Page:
If your mother has breast cancer, you are more likely to develop it yourself. According to the Common Breast Cancer Foundation, knowing your family history, understanding your personal risks, getting appropriate screening tests and lifestyle choices are important steps towards better breast health.
“If you have breast cancer in your family, you understand your risk and are important to your health and mental health,” said Cheryl Perkins, senior clinical consultant at the Komen Foundation.
Family history and
If your mother, sister or daughter has breast cancer, the risk of this disease is two to three times higher than a woman with no family history. However, increasing the risk of breast cancer does not guarantee that you will develop the disease.
Talk to your provider to discuss your personal risk and its recommendations for routine screening. Routine screening usually includes mammography, clinical breast examination and breast self-examination. Additional research is recommended based on your personal risk.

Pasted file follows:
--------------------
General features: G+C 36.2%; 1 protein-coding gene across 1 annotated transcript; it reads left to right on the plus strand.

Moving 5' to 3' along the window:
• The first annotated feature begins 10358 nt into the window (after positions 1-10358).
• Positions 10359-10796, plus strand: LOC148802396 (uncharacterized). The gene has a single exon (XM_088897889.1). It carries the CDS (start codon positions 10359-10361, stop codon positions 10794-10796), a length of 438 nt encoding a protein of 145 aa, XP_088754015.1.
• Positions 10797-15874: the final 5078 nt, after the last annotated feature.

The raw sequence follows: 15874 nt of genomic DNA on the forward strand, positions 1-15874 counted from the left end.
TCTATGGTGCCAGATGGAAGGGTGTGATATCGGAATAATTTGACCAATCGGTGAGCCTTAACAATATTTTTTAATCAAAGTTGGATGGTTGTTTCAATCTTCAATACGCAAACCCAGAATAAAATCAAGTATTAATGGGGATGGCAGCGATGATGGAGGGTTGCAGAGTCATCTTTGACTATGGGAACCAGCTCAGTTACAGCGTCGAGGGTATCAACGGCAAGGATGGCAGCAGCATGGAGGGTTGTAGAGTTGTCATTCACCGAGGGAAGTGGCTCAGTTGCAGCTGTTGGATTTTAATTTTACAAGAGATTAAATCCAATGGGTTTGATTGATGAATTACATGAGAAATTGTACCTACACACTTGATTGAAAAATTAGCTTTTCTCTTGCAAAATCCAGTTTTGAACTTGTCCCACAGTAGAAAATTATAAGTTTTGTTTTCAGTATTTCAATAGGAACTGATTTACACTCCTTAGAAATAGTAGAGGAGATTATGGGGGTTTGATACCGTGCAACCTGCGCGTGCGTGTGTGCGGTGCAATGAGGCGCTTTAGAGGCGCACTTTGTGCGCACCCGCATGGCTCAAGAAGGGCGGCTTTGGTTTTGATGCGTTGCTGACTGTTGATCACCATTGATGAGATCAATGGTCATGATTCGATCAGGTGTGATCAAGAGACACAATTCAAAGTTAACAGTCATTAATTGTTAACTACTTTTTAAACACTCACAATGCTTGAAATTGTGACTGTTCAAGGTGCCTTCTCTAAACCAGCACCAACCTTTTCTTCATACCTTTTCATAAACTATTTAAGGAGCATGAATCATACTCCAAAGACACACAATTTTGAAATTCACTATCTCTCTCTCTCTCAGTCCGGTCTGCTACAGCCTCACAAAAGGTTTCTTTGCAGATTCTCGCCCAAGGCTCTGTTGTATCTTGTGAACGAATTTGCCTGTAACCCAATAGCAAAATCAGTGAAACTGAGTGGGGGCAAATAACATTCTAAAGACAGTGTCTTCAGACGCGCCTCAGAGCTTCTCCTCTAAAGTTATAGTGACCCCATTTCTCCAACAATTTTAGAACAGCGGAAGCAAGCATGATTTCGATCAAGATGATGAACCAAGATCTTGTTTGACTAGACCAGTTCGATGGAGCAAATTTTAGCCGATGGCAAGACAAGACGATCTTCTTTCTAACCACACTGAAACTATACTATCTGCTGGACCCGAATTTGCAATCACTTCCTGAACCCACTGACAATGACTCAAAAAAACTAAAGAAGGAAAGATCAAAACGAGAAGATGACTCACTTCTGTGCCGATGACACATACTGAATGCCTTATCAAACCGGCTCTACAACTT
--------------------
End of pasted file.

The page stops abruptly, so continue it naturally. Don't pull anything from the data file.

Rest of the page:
Genetic mutation and
Only 5 to 10 percent of all breast cancers are hereditary. Genetic testing can determine if you inherit the BRCA1 or BRCA2 genes, which are important mutations in the development of certain breast cancers. However, having a mutated gene does not guarantee that you will get breast cancer. If you have concerns about your family history and personal risk, talk to your doctor about whether genetic testing is right for you.
Taking preventative measures – making healthy lifestyle choices
Many factors increase a woman’s chances of getting breast cancer. While some risks, such as being a woman and aging, are beyond your control, others can be managed. For example, risk factors such as alcohol, lack of exercise and being overweight are factors you can modify.